It’s been several months since I wrote about my diagnosis. I figured it’s about time to cook up a public update. So, please join me for a tour of Acute Promyelocytic Leukemia!

What was it supposed to do before we broke it?

The human body is made up of various substances which can be classified into goos and non-goos. Blood is one of the most beloved of the goos. It scoots around the body doing various chores, delivering packages, cleaning up trash, and generally keeping the place in order. Blood can be further divided into three sub-goos:

  • Red Blood Cells - USPS for oxygen
  • White Blood Cells - Spies and assassains
  • Platelets - Occassionally useful gunk

All of these are born and raised in the bone marrow. Bone marrow sits at a spongy midpoint of the goo/non-goo spectrum. It has found a convenient hiding place within the bones (those stalwarts of non-goo). It stays busy by breeding hemocytoblasts (impressionable youth) and putting them through various training programs to fill all of the necessary roles in the blood club.

What did we break?

The name of the disease tells most of the story if you break it down:

  • Acute - Speedy
  • Promyelocytic - Having to do with promyelocytes (white blood cell teenagers)
  • Leukemia - Wow ok there are way too many of these things

Cue the ukelele, as this is a classic case of arrested development. You start young blasts on a path to successful careers as white blood cells and they lose their way as adolescent promyelocytes. They’ve failed to become members of functioning society. All they can really do is procreate, which they do, a lot. The marrow starts to fill up with these useless teens, and the whole blood creation system grinds to a halt.

This is how we caught my APL. The routine blood work from my annual physical came back with a note that said “Excuse me sir, but your blood is missing some blood. Please check into the ER immediately.” This was followed by a few days on a general hospital floor as the doctors marveled at how I could be feeling totally fine with my blood counts so low-my very own episode of House. A bone marrow biopsy showed the promyelocyte party indicative of APL and I was transfered to the hem/onc unit so my treatment journey could begin.

How do we fix it?

I’m going to tell you the treatment for APL and it’s going to sound like a joke but it’s not a joke. Ready?

It’s arsenic and acne pills. Yep.

There’s a whole big story of how we stumbled on this unlikely combo of drugs. I’m still researching the details so I’m saving that saga for a future post. For now let’s cover the basics:

  • It’s a non-standard regimen that’s specifically used for APL.
  • It’s technically not even classified as chemotherapy, since its central mechanism of action is to trigger cell differentiation (“grow up you deadbeat cell kids!”) rather than just being broadly cytotoxic (“death to all cells who dare to challenge me!”).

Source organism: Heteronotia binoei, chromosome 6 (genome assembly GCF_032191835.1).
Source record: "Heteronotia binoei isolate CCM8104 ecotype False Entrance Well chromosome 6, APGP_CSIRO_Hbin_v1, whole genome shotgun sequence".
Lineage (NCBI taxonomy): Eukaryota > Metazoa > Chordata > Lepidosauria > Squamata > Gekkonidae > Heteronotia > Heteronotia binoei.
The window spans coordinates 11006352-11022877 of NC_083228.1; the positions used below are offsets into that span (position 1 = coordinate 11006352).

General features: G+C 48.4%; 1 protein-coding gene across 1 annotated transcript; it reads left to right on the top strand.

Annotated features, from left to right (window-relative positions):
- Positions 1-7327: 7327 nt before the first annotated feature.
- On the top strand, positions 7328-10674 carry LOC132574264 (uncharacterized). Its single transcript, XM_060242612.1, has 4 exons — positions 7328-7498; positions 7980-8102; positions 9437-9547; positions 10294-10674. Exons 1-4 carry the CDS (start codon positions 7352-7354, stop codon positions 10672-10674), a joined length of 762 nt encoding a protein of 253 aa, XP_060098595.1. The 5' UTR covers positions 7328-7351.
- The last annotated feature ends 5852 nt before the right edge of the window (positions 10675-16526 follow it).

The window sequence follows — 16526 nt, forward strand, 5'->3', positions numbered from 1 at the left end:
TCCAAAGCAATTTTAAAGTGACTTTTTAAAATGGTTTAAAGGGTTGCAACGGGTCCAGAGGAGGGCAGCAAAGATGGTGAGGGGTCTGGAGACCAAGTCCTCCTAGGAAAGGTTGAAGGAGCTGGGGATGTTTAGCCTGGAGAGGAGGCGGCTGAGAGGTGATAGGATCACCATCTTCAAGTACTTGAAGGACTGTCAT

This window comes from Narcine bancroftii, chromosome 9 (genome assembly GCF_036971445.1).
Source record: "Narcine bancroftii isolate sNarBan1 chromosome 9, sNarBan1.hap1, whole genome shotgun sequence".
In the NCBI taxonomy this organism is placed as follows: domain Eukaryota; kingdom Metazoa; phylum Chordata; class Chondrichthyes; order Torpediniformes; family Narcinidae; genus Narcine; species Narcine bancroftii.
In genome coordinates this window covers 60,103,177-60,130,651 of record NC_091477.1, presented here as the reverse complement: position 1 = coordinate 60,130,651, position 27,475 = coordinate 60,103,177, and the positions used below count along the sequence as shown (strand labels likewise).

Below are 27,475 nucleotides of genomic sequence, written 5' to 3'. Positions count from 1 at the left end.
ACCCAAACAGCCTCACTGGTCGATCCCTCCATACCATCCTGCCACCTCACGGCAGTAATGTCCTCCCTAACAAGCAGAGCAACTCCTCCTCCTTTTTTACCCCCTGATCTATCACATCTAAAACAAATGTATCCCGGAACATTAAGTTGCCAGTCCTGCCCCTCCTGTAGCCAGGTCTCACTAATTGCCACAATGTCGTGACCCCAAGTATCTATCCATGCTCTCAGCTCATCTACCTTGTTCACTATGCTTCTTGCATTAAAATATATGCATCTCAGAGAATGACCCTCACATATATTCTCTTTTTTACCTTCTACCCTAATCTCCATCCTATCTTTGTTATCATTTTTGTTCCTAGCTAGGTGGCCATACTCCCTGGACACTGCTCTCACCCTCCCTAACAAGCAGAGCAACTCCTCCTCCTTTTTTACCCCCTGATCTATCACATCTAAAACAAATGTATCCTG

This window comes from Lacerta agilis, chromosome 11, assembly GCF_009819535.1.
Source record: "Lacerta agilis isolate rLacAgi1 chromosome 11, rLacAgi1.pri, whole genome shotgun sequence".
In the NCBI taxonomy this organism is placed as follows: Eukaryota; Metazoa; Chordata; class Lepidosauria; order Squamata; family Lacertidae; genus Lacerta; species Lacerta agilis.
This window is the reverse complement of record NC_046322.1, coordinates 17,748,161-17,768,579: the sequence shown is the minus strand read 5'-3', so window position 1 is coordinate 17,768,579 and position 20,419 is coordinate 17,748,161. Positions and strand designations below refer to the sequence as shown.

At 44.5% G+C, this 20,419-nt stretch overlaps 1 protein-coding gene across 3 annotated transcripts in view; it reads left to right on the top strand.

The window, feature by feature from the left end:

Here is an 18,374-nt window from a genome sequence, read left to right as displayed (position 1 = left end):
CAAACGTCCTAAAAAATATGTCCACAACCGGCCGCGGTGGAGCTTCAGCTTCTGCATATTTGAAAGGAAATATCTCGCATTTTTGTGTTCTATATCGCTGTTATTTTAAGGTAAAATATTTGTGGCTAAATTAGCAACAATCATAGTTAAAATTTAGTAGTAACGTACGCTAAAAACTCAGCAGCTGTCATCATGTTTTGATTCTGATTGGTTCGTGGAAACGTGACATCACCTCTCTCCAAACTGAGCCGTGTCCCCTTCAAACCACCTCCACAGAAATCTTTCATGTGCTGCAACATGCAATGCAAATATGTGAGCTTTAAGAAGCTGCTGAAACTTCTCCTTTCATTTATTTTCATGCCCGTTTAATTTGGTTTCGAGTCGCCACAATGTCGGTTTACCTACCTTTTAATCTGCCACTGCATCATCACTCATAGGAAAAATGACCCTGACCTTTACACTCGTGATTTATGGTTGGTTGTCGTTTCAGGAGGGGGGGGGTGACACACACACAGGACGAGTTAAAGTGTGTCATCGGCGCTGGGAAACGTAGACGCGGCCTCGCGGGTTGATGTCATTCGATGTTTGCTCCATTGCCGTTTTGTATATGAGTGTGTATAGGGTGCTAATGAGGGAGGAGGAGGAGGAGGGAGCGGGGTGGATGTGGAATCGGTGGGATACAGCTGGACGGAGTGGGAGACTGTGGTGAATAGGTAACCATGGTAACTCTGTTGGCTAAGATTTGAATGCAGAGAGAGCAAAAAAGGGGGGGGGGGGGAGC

• Broadly speaking these drugs are well tolerated. This means that I get to sidestep many of the “classic” chemotherapy side effects like hair loss. The main side effects I’ve had to battle are headaches and dry skin from the pills and fatigue from the arsenic. Sure, it’s no walk in the park, but it’s not all that bad a deal for curing leukemia!

When will it be fixed?

While the drugs are manageable, the treatment schedule is somewhat intense. Cancer treatment is divided into three phases:

  1. Induction aka “Get out!” - This is an initial whallop of treatment intended to induce remission. This is done in the hospital. It’s a 4 week course, which took 5 weeks for me because my liver threw a hissy fit that caused us to have to back off for a minute.
  2. Consolidation aka “Aaaand stay out!” - This is continuing outpatient treatment that is intended to stomp out the last traces of the disease and to prevent recurrence. It’s an on/off schedule over the course of 8 months. I’m in the middle of this right now.
  3. Maintenance aka “And don’t you ever come back!” - For APL patients who don’t present independent risk factors, there’s no specific maintenance therapy. So if all goes well there will be a point next year where I am no longer taking any specific drugs for this. From there it will just be a lifetime of checkups and general vigilance. For such a serious disease, this is a pretty amazing outcome. Go go medical science.

When you’re on arsenic, which is half of the time during consolidation, you’re going down to the cancer clinic five days a week. It’s like a job! And indeed that’s how my doctors framed it for me when trying to help me understand how much other stuff I should be expecting to fit in - “receiving your treatment is your full time job; anything else you can get done is great, but treatment has to be your first priority.”

Consolidation is 4 cycles of 8 weeks so 32 weeks / ~8 months. I’m currently nearing the midpoint. It’s a long road, but every day is progress.